Sometimes, there’s nothing more cathartic than taking out the garbage – even for your brain.
Neuroscientists at University of Rochester Medical Center have discovered a previously unrecognized system that drains waste from the brain. Dubbed the “glymphatic system” due to its similarities with the lymphatic system, but instead managed by brain cells known as glial cells, this new-found system brings hope for many brain conditions, including Alzheimer’s Disease, Parkinson’s Disease, stroke, and traumatic brain injuries, which are all attributed in some way to waste protein build up on the brain.
Here’s how it works – the highly organized system acts as a series of pipes, piggybacking off of the brain’s blood vessels to drain away waste products. Think of it as if the brain has two big garbage cans; the first one collecting waste through a gradual trickle, the second one under much more pressure, pushing large volumes daily to carry waste away more forcefully.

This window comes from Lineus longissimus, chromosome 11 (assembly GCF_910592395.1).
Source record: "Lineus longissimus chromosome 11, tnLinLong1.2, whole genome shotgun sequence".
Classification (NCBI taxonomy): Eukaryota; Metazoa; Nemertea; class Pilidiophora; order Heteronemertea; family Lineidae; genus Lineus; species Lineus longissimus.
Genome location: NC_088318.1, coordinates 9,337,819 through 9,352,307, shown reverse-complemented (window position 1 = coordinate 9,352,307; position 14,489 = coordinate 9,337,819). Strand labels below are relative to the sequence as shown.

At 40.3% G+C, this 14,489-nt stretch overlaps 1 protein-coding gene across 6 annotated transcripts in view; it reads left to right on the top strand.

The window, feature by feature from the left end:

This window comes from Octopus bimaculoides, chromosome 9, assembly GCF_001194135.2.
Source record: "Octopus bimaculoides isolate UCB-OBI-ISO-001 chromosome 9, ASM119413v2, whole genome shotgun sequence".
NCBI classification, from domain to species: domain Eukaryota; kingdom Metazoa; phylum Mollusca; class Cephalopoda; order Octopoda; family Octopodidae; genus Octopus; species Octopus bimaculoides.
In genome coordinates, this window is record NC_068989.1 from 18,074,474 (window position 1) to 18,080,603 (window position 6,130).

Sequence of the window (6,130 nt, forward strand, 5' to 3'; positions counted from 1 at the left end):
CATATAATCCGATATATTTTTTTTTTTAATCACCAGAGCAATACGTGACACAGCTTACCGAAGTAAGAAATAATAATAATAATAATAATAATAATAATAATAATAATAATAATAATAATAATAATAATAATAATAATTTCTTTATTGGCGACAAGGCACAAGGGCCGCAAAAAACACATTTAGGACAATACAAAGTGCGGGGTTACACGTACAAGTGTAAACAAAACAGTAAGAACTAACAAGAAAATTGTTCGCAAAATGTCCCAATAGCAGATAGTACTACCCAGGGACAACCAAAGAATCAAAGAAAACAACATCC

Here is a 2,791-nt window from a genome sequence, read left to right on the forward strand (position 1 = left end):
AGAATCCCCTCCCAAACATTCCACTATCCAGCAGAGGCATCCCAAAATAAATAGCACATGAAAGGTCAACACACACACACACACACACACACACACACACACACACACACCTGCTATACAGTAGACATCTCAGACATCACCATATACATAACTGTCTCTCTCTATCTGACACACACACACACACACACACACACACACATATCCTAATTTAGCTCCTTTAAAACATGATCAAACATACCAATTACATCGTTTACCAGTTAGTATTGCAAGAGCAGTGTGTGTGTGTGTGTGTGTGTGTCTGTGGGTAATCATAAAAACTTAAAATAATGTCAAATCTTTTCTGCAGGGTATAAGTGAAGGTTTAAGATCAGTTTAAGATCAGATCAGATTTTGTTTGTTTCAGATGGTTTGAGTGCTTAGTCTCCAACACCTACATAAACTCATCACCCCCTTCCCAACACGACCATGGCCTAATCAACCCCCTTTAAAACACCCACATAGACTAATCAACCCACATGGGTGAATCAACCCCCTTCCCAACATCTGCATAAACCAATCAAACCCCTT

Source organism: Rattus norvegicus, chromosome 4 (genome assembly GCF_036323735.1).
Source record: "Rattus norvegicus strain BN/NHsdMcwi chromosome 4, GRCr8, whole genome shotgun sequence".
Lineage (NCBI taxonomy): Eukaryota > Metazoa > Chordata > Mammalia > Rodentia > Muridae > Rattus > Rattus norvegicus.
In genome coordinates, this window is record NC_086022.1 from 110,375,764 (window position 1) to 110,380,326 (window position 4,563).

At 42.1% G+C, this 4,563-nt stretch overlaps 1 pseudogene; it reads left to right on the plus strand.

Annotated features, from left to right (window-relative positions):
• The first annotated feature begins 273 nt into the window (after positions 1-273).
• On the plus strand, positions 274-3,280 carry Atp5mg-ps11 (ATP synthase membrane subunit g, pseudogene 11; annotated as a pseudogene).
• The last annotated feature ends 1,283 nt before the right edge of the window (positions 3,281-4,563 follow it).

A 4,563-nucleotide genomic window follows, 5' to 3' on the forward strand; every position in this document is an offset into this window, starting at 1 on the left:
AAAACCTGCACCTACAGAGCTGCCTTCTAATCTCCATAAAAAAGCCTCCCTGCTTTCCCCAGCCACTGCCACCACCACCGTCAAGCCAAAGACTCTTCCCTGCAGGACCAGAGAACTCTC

That’s a lot going on in our brains on a daily basis – so how were we unaware of all of this until now? According to scientists, the system only works when it’s intact and operating in a living brain, which had previously been extremely difficult. To study the living, whole brain, the team at U of R used a technology known as two-photon microscopy, which allows scientists to look at the flow of blood and other substances in the brain of living animals – in this case, mice.
This is not the first discovery to stem from this research at U of R. Back in the spring, a similar study found that parts of the brain that were not cleaning properly could be to blame for ADHD. This is all great news, though. Once a definitive biological cause has been pinned down with certainty, then medicines can be created to treat the problem.
See? Your mom wasn’t kidding when she told you it’s important to clean!